John 3:19b - people loved the darkness rather than the light because their works were evil.
I just finished reading John Steinbeck's Of Mice and Men.
What is our fascination with darkness? Why are we deeply moved by the seemingly hopeless?
Other than Steinbeck's ability to make craft of the written word, why is our society so enamored with the hopelessly lonely characters in this tale?
King Solomon of old proclaimed that life is vanity, and from this a whole style of art, called Vanitas, was produced.
When I was growing up, whenever a dream was dashed, my father would proclaim, "Ah, the best laid plans of mice and men". At the time, I had no idea what he meant.
Steinbeck, it seems, took the title of his book from the 18th century poet, Robert Burns:
"...But little Mouse, you are not alone,
In proving foresight may be vain:
The best laid schemes of mice and men
Go often askew,
And leave us nothing but grief and pain,
For promised joy!..."
And in the text, Steinbeck's character Crooks proclaims:
"I seen hunderds of men come by on the road an' on the ranches, with their bindles on their back an' that same damn thing in their heads. Hunderds of them. They come, an' they quit an' go on; an' every damn one of 'em's got a little piece of land in his head. An' never a damn one of 'em ever gets it. Just like heaven. Everybody wants a little piece of lan'. I read plenty of books out here. Nobody never gets to heaven, and nobody gets no land. It's just in their head. They're all the time talkin' about it, but it's jus' in their head."
It would seem that Steinbeck's text agrees with another maxim of my father:
"Life's a bitch, and then you die."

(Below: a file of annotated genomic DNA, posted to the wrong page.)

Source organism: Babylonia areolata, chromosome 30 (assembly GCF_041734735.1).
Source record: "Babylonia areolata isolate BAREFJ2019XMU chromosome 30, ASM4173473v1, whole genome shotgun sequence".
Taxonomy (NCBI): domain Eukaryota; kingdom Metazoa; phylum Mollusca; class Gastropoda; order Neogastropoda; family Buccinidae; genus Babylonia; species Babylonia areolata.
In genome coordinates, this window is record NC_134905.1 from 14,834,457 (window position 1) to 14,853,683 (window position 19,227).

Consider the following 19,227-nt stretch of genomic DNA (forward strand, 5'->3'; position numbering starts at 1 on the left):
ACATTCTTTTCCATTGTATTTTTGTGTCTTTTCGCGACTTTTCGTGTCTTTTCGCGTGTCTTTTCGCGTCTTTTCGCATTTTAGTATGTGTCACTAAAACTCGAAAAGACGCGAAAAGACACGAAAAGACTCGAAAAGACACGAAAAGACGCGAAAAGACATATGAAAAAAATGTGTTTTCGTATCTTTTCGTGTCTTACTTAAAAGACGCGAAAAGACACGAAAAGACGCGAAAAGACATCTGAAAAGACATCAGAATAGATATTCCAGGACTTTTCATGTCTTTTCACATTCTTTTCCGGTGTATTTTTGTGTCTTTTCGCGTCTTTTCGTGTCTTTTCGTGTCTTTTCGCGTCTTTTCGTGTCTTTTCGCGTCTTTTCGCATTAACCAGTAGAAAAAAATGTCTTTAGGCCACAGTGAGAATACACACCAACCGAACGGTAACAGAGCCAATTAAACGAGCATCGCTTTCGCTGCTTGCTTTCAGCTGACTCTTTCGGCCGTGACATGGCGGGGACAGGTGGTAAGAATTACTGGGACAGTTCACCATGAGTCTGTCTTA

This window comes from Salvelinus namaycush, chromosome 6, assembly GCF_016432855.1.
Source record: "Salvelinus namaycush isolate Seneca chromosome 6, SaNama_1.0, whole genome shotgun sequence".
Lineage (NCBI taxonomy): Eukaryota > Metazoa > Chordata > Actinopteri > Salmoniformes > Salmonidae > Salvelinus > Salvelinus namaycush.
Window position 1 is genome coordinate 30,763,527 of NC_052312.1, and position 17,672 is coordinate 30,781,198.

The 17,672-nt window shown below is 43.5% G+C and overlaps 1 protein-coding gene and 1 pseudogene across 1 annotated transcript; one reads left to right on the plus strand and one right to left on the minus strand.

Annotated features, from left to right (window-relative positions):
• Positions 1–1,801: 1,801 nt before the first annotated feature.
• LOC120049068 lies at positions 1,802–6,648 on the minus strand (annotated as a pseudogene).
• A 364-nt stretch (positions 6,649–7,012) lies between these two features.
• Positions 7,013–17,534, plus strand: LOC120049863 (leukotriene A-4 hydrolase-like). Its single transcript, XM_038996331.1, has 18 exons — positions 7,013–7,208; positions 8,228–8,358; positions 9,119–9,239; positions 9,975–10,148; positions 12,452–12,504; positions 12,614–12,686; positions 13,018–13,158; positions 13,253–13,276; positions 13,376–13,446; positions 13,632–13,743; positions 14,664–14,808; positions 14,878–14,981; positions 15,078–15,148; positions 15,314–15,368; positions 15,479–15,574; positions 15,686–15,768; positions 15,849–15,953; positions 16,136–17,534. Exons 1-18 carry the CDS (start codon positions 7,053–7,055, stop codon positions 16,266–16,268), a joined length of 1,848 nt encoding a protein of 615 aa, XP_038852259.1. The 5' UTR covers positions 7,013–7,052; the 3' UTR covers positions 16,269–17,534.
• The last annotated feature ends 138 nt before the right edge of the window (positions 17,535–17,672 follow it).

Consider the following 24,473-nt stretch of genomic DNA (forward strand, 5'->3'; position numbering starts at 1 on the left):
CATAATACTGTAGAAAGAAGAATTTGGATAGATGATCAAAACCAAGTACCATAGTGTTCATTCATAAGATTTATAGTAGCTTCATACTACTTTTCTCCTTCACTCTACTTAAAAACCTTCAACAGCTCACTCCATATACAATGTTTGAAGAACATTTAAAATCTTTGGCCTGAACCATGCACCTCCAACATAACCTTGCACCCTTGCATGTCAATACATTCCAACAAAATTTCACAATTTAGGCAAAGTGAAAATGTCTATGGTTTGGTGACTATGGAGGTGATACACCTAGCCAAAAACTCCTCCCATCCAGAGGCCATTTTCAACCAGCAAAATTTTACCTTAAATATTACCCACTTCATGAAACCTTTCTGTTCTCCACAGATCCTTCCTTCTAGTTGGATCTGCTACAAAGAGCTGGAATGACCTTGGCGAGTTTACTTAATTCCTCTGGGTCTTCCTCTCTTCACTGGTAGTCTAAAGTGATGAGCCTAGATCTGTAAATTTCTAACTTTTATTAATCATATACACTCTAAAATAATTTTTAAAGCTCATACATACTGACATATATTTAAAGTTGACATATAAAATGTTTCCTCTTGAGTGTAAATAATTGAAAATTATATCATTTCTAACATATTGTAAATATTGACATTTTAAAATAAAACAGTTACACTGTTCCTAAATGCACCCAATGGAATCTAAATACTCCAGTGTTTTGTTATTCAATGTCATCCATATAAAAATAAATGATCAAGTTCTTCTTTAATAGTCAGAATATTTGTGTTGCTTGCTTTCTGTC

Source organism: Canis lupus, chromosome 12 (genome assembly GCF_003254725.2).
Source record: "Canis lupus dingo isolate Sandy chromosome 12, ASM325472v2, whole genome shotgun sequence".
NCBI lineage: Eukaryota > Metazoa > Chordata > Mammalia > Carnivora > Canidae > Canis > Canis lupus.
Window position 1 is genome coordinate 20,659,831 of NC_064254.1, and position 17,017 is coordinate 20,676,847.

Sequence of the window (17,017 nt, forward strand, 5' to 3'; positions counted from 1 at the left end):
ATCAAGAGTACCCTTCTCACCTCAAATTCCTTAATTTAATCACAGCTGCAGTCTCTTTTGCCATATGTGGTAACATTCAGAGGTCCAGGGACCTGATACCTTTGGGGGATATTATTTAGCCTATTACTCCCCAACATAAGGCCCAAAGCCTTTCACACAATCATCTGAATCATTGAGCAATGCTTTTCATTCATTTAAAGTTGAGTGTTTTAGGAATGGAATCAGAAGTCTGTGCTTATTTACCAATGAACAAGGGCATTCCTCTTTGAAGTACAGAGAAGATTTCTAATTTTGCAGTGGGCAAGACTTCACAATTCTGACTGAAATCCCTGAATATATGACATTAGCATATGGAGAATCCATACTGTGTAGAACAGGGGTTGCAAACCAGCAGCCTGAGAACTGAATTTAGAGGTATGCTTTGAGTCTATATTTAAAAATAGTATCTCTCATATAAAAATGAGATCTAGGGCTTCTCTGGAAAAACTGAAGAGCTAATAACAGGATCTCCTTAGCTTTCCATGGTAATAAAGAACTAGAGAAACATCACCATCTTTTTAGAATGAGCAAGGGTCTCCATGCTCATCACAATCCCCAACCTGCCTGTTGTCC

When I was a much younger man, I proclaimed a lofty dream to my father, and he laughed. It was if he was saying, "who are you to have such dreams". I was deeply hurt, and from that day forward vowed to prove my father wrong.
Therefore, as I read Steinbeck, I see the darkness, I see the dashed dreams, I see the evil, I see our human natures, but I shake my fist to my father and scream, at the top of my lungs...NO!
Thankfully, no...wondrously, and mysteriously, God has captured my soul, and put therein a hope, a dream that will not be dashed.
Therefore, as I peered into the mind of Steinbeck in this book, I felt a certain sadness for those who do not possess "that great hope" of mankind. I am once again brought to consider my neighbor, who shared with me one night, of the hopelessness of his agnosticism.
Therefore, I must conclude that a novel that only knows of God's name to be used in vain, is most certainly going to produce hopelessness, fear, and abandonment.
To that end, Steinbeck has accomplished his task, and I can only hope that this was not a mirror of his soul.
A good friend of mine mentioned that he found himself crying at the conclusion of this novel. When we compare the darkness presented in this novel, as compared to the light, and hope presented by Christ, one can only find great distress for those in the darkness.
Furthermore, as we are constantly in battle with our flesh, this overbearing sadness, and loneliness is ever-present.
I must confess, if I occasion even the slightest memory of this mindset from my father, I am most quickly, and assuredly brought to tears.
Therefore, I say to myself: "Why are you cast down, O my soul, and why are you in turmoil within me? Hope in God; for I shall again praise him, my salvation and my God." (Psalm 42:11)